Acute Kidney Injury: Symptoms and Treatment

An acute kidney injury (AKI) happens when your kidneys begin to fail suddenly. Your doctors at Iowa Kidney Physicians in Des Moines, IA, treat AKI and other kidney conditions.

What happens when you have an AKI?

Your kidneys filter waste out of your blood and get rid of extra fluids in your body. When the kidneys are damaged by an AKI, they can't carry out these jobs as well. As a result, waste begins to build up in your body, threatening your health.

What are the symptoms of AKI?

Because an AKI can happen suddenly, you may be feeling fine one day and awful the next. Common signs and symptoms of AKI can include:

  • Swelling in your ankles, feet, legs or around the eyes due to fluid retention
  • Producing less urine than normal
  • Weakness
  • Fatigue
  • Confusion
  • Seizures
  • Irregular heartbeat
  • Shortness of breath
  • Chest pain
  • Nausea

Although anyone can develop AKI, you may be at higher risk if:

  • You're in the hospital already
  • You injured your kidneys
  • You have a kidney blockage
  • You took too much of a non-steroidal anti-inflammatory medication, like ibuprofen or naproxen sodium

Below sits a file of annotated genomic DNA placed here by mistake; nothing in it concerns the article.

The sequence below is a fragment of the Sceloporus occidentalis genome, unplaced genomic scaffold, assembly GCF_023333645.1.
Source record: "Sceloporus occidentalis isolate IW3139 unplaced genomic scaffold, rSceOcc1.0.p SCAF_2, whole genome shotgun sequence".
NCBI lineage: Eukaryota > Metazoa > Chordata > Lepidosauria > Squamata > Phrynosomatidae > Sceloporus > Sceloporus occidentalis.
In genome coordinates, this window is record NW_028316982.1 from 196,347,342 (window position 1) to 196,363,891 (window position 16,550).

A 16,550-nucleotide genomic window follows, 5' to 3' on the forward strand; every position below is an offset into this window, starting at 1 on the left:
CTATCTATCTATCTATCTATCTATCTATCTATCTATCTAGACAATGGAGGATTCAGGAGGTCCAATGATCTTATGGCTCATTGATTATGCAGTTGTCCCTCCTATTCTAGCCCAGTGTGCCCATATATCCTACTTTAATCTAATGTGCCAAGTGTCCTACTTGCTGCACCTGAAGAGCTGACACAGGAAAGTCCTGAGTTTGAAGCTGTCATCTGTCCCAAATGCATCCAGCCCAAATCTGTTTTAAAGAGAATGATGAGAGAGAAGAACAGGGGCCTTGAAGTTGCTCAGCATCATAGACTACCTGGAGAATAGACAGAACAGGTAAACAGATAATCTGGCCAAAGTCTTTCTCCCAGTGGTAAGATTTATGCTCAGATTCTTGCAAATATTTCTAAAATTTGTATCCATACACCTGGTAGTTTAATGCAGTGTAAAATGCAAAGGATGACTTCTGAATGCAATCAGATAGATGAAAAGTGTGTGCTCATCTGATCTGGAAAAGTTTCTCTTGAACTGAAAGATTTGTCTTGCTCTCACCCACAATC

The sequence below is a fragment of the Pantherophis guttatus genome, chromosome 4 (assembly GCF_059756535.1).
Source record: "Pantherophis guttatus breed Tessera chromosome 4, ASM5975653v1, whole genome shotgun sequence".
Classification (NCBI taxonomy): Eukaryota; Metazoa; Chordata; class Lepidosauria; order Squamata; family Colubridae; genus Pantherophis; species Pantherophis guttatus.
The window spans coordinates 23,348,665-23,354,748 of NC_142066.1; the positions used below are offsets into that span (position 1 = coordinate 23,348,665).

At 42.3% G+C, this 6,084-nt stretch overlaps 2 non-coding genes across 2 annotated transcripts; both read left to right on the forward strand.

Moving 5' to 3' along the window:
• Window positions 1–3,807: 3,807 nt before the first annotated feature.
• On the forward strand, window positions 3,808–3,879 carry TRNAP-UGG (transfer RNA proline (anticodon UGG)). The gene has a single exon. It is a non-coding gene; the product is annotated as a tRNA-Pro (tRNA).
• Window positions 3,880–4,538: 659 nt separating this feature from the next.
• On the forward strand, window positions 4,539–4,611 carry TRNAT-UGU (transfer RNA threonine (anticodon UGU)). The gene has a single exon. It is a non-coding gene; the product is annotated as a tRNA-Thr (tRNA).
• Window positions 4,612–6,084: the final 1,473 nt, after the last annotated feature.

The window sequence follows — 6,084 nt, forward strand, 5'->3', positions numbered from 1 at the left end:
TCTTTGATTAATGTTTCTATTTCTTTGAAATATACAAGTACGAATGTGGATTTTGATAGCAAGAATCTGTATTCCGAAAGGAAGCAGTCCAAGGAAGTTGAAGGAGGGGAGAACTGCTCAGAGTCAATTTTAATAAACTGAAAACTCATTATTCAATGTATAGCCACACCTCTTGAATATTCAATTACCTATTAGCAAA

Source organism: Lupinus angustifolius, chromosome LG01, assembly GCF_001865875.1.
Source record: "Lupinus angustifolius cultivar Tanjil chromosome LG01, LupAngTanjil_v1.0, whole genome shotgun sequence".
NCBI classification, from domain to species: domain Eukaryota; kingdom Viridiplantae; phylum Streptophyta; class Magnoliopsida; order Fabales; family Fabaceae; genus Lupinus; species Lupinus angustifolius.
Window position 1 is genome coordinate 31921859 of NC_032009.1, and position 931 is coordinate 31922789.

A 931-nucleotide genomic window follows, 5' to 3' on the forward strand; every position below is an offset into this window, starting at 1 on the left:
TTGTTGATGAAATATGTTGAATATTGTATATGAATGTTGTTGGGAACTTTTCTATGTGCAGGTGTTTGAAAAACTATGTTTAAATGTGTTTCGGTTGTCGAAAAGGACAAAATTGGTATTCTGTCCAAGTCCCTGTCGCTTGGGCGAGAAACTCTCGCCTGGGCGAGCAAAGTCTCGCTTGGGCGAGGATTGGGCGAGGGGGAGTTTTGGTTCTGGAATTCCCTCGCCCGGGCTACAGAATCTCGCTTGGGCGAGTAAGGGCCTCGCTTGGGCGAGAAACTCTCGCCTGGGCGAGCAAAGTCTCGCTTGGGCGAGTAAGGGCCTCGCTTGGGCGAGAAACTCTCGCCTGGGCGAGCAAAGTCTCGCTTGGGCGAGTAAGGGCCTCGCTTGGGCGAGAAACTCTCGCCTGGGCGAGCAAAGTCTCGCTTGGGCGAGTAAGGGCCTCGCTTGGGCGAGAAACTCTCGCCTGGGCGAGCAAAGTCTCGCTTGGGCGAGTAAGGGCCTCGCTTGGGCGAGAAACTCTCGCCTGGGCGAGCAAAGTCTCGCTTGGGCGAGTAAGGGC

• You had a heart attack
  • You experienced blood loss
  • You had an allergic reaction
  • Your liver, heart or other organs are failing
  • You've been experiencing severe diarrhea and loss of fluids
  • You have diabetes, peripheral artery disease, high blood pressure, or kidney or heart disease.
  • You had a severe burn

How is AKI treated?

If you have any of the symptoms above, call your kidney doctor or go to a Des Moines emergency room right away. Without immediate treatment, you may be at risk of heart disease, stroke, chronic kidney disease or failure, or even death.

Treating the underlying condition that caused your AKI can help improve the function of your kidneys. Depending on the severity of your condition and the cause, you may need to receive intravenous (IV) fluids, undergo surgery to remove blockages, or take medications to balance the levels of calcium or potassium in your blood. In some cases, dialysis treatments that remove waste products from your blood may be recommended. Dialysis may be a short-term solution until your kidney function improves.

Are you concerned that you or a loved one in the Des Moines, IA, area may have an acute kidney injury? Call Iowa Kidney Physicians at (515) 336-6557 or (515) 243-3161 to schedule an appointment.